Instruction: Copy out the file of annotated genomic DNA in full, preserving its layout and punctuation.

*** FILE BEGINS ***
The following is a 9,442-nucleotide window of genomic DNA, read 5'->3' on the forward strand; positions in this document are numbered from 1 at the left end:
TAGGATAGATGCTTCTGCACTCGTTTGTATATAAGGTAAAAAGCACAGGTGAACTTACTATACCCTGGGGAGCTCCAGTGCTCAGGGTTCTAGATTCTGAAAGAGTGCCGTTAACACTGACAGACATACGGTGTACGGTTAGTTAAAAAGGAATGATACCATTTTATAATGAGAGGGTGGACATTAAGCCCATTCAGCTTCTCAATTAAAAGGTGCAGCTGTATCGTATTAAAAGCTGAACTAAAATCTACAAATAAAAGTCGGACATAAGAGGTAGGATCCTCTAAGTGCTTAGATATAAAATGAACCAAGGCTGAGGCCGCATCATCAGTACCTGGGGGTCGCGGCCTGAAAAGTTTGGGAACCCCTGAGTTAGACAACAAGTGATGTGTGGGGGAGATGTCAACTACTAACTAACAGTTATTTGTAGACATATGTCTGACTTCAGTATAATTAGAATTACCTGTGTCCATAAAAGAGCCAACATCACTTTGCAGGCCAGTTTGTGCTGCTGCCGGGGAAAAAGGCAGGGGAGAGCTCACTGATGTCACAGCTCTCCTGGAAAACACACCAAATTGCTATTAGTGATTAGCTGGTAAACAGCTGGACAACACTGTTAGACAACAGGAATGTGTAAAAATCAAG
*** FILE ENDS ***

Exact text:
The following is a 9,442-nucleotide window of genomic DNA, read 5'->3' on the forward strand; positions in this document are numbered from 1 at the left end:
TAGGATAGATGCTTCTGCACTCGTTTGTATATAAGGTAAAAAGCACAGGTGAACTTACTATACCCTGGGGAGCTCCAGTGCTCAGGGTTCTAGATTCTGAAAGAGTGCCGTTAACACTGACAGACATACGGTGTACGGTTAGTTAAAAAGGAATGATACCATTTTATAATGAGAGGGTGGACATTAAGCCCATTCAGCTTCTCAATTAAAAGGTGCAGCTGTATCGTATTAAAAGCTGAACTAAAATCTACAAATAAAAGTCGGACATAAGAGGTAGGATCCTCTAAGTGCTTAGATATAAAATGAACCAAGGCTGAGGCCGCATCATCAGTACCTGGGGGTCGCGGCCTGAAAAGTTTGGGAACCCCTGAGTTAGACAACAAGTGATGTGTGGGGGAGATGTCAACTACTAACTAACAGTTATTTGTAGACATATGTCTGACTTCAGTATAATTAGAATTACCTGTGTCCATAAAAGAGCCAACATCACTTTGCAGGCCAGTTTGTGCTGCTGCCGGGGAAAAAGGCAGGGGAGAGCTCACTGATGTCACAGCTCTCCTGGAAAACACACCAAATTGCTATTAGTGATTAGCTGGTAAACAGCTGGACAACACTGTTAGACAACAGGAATGTGTAAAAATCAAG